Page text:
My mother is looking at my nail-polish, bitten, chipped and the colour of a rose, deep red. She reads a poster on the wall, then looks back to my hands. They are shaking, nails on one hand gripping the other so tightly I know I am leaving indentations of half-moons, tiny little nervous red marks.
My nails need to be painted, she says, then looks to her watch. Nervous habits, I am thinking, this is all this whole charade is. Neither of us know what to do, or think, or what will happen. I, for one, am utterly convinced I’ll be in a mental institution by this time tomorrow. I am already planning how I am going to fit in my work around recovery, if there is one, if I can get better, that is. It’s amazingly frightening once you realise your sole and biggest enemy in the whole world is inside your own head.
My first appointment with a psychiatrist is a long one. An hour and twenty minutes of questions about my entire life –span, as if every emotion and up and down and love and hate can be contained in that time. As if I’d even know where to begin. My psychiatrist has a tattoo and an eclectic fashion sense. She makes the idea that my mind is so muddled and out of sync seem almost funny.
‘I hear voices,’ I tell her... ‘But that doesn’t mean you’re crazy,’ she replies.
‘I hear voices,’ I tell her, ‘sometimes they say clear things, sometimes just mumbling.’ ‘But that doesn’t mean you’re crazy,’ she replies. And I am stumped. How can hearing voices in any way be considered a normal thing? ‘When people go through a lot of stress and become very, very low, the mind can play tricks on you. It does not mean you are mad, or insane, it means your brain is confused and panicking. It’s a cry for help, telling you that you’ve suffered enough, that you can’t cope anymore.
And that breakdown, that rush of emotion is what makes you human.’
My psychiatrist says I have wide eyes, bright and alive. Crazy, I suppose, in the non-literal sense. It’s nice to have someone pick up on the finer details, to not be hung up on the hospital appointments and the pills, the guilt and the shame and the self-hatred that comes with being ‘not quite normal’. It’s nice to know I’m human after all.
In the car. The way home. Things are muted and surprisingly normal. My mother – the one I inherited the eyes from – is strong, my hero. How she can deal with her teenage daughter’s mental breakdown – a triple strike after a parent with cancer and the leaving of her husband, my dad – is a mystery beyond me. She has shoulders of iron.
‘There’s a stigma against mental illness and it’s wrong’ she is saying.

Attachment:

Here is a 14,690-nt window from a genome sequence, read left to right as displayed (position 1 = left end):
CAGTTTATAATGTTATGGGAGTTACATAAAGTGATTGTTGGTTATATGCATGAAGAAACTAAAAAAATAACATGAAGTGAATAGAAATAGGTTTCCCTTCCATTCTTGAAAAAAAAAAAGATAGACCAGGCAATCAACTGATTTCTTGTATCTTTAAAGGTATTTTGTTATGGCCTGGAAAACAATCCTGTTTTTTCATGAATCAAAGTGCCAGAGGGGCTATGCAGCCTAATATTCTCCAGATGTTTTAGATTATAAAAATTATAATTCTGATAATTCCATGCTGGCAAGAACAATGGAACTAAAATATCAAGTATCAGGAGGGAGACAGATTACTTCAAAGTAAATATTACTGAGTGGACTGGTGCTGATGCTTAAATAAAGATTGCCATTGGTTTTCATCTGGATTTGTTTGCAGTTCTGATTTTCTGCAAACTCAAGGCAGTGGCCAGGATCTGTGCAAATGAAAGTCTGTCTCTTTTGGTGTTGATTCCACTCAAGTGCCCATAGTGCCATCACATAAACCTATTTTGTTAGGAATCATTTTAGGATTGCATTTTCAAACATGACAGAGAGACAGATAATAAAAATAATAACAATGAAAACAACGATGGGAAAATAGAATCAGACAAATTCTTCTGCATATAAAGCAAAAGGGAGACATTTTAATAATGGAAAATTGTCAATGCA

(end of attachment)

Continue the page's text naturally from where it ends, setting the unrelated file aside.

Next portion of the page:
‘There’s a stigma against mental illness and it’s wrong’ she is saying. I look away from the window to look at her. She stares straight ahead, eyes glazed. The road could be clouds for all I know. ‘People don’t understand it, so they shun it. People are just scared of something they can’t understand.’
I’m lucky that people noticed I had a problem before I even did. My mum sitting me down and telling me she thought I needed to see someone, my friends telling me they were worried about me – those were the first signs. They understood I needed help even if they didn’t understand what I was going through themselves, which made all the difference. Just knowing someone is there just to listen to you, even if they don’t have anything to say back, even if you’re making no sense, can be the difference between a good day and a bad one.
I admit, even to this day, I’m scared of admitting to a lot of people what I went through.
Of course, that doesn’t mean everyone has been as accepting. I admit, even to this day, I’m scared of admitting to a lot of people what I went through. There can be a lull in conversation if it’s ever mentioned, an awkward pause before someone moves the conversation on. It annoys me at times because I feel if I mention I had gone through and beat a physical illness, their reactions may be a little more engaging and encouraging because it’s something people are more able to comprehend.
And that’s part of the problem. A broken bone is just that – a broken part of your insides that can be easily mended and one doctors know how to do all too well. But when it’s your own brain that’s broken, no one can truly understand and no one can truly help because no one but you is inside your own mind. It is a ghost that will haunt you forever, even when you are better. It becomes a part of you.
I am strong because I struggled with the help of others.
The pills I started taking that day were diamond-shaped. Like a diamond in the sky, a star, they are not a setback, but a wish, a window back to normality. I am not strong because I struggled alone; I am strong because I struggled with the help of others. The pills slip and slide down your throat like any other pill, block out symptoms like any other medication and improve health like any medical implement should. The road to recovery becomes one more easily travelled.
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Rachel is a Literature and Linguistics student and a fashion, music and culture writer. She is Deputy Editor of fashion webzine British Style Bloggers and Founder and Editor of blog Watch This Place. She’s also been featured in 15 poetry & short story anthologies, both in the UK and the USA as well as being longlisted for the Christopher Tower Poetry Prize in 2011. Once upon a time she was a psychiatric out-patient for over a year and now works to help break down the stigma and discrimination surrounding those that suffer from mental illnesses.